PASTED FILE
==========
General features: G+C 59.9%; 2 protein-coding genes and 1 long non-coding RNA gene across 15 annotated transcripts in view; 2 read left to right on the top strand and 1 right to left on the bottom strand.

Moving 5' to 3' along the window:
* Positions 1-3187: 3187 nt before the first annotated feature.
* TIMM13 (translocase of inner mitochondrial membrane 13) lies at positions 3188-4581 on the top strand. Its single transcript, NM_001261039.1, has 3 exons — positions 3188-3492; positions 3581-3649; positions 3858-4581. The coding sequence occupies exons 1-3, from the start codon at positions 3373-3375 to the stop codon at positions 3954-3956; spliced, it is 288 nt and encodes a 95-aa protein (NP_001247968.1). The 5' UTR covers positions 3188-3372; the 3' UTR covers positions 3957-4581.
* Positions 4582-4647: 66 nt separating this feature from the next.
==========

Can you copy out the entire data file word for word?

General features: G+C 59.9%; 2 protein-coding genes and 1 long non-coding RNA gene across 15 annotated transcripts in view; 2 read left to right on the top strand and 1 right to left on the bottom strand.

Moving 5' to 3' along the window:
* Positions 1-3187: 3187 nt before the first annotated feature.
* TIMM13 (translocase of inner mitochondrial membrane 13) lies at positions 3188-4581 on the top strand. Its single transcript, NM_001261039.1, has 3 exons — positions 3188-3492; positions 3581-3649; positions 3858-4581. The coding sequence occupies exons 1-3, from the start codon at positions 3373-3375 to the stop codon at positions 3954-3956; spliced, it is 288 nt and encodes a 95-aa protein (NP_001247968.1). The 5' UTR covers positions 3188-3372; the 3' UTR covers positions 3957-4581.
* Positions 4582-4647: 66 nt separating this feature from the next.